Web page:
The Reichstag has a short yet dramatic history. When inaugurated in the 1890s, the emperor dismissed the new parliament building as a "house for chatting." But after World War I, the German Republic was proclaimed from right here. Then, in 1933, a mysterious fire gutted the building, giving Hitler a convenient opportunity to blame the communists for the blaze in order to consolidate his hold on power.
As World War II drew to a close, the Nazis made their last stand here. Imagine, Germans fighting Russians on its rooftop. After 1945, the bombed out building stood like a ghost through the Cold War. Then, with reunification, the parliament moved back to Berlin. This historic ruin was rebuilt with a modern element: this striking glass dome.
A walkway winds all the way to the top. A cone of mirrors reflects natural light into the legislative chamber far below. As you spiral up, survey the city. The views are marvelous.
But for Germans, with their dark recent history, the view that matters most is inward, looking down, literally over the shoulders of their legislators. The architecture comes with a message: the people are determined to keep a wary eye on their government.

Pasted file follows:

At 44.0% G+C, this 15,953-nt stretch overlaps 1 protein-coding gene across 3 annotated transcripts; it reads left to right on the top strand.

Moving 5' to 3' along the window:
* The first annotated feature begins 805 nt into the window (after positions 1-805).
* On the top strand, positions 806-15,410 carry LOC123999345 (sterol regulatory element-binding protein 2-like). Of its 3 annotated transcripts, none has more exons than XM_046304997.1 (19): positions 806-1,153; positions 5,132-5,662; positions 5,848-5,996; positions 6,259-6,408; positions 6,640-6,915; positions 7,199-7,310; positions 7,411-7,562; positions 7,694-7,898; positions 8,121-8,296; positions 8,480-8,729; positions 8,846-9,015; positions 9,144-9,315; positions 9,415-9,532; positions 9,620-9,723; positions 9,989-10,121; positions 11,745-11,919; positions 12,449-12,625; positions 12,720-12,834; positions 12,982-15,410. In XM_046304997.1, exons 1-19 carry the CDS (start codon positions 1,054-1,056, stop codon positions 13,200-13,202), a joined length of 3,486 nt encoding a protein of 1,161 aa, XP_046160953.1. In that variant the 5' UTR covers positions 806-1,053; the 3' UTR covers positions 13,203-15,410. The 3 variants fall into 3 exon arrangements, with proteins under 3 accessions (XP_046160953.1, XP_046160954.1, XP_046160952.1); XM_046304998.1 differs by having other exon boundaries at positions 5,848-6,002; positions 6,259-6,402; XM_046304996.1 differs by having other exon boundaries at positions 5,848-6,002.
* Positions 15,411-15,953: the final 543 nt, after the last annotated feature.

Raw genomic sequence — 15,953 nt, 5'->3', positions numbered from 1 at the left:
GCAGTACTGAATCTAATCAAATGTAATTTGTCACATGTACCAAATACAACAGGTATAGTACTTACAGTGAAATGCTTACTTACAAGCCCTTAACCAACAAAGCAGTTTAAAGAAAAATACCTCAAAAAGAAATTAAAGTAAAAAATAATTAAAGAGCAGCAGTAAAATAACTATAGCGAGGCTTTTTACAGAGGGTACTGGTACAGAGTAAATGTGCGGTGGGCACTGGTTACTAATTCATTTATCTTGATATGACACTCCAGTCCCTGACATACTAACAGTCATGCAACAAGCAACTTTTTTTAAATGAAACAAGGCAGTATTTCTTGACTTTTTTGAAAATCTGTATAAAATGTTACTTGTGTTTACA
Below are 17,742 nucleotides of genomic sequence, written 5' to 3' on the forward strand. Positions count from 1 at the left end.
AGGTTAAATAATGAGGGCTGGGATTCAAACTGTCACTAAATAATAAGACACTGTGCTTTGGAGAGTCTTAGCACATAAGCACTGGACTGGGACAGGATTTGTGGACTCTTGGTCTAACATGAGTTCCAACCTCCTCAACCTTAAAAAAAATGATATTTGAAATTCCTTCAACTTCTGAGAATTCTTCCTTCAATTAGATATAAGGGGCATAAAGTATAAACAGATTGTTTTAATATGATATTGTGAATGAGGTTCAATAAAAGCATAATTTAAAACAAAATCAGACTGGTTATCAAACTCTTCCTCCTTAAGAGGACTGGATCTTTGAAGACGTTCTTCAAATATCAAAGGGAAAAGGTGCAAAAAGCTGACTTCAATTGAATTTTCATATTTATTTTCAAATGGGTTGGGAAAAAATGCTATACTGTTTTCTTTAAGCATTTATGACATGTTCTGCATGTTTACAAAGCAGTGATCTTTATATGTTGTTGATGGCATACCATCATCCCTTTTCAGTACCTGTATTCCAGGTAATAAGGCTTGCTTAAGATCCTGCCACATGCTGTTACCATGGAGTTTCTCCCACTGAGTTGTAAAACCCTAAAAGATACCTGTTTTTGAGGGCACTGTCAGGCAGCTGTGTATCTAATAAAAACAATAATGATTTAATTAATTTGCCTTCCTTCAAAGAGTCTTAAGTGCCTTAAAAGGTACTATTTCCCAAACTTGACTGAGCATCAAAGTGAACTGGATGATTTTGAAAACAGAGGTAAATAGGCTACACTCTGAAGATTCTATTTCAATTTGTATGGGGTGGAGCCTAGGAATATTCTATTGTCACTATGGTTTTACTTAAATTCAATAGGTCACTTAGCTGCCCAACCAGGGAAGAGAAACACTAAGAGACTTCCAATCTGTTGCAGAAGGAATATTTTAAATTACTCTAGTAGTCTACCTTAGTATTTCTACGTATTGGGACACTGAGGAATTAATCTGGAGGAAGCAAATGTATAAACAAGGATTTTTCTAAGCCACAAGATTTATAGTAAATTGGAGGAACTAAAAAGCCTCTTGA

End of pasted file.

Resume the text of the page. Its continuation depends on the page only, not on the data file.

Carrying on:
Berlin is dotted with memorials and reminders of its troubled 20th-century history.
For a man with such megalomaniac ambitions, it's striking how little survives of the world Hitler created. The former headquarters of the Nazi air force, or Luftwaffe, now houses the German Finance Ministry. It's the only major Hitler-era building that — somehow — survived the war's bombs. Notice how the Fascist architecture is monumental, making the average person feel small and powerless.
Just down the street, an exhibition called the "Topography of Terror"is built upon the bombed out remains of the notorious SS and Gestapo buildings. This spot, once the most feared address in Berlin, documents the methods and evils of the Nazi regime.
Nearby is a sight with nothing to see: a parking lot — vacant…yet thought-provoking. It's the site of Hitler's vast underground bunker. In early 1945, as Allied armies advanced on Berlin and Nazi Germany lay in ruins, Hitler and his inner circle retreated here.
It was right here, deep in his underground bunker, that Hitler committed suicide…on April 30, 1945. A week later, the war in Europe was over.
In their attempt to exterminate the Jewish race, the Nazis killed six million Jews. Berlin's Holocaust memorial is a touching and evocative field of gravestone-like pillars. Called the "Memorial to the Murdered Jews of Europe," it was the first formal, German government-sponsored Holocaust memorial.
When Germany called this a memorial to the "murdered" Jews it was a big step. They admitted to a crime. They did it. The design of this memorial has no explicit meaning. It's hoped that each visitor will find their own.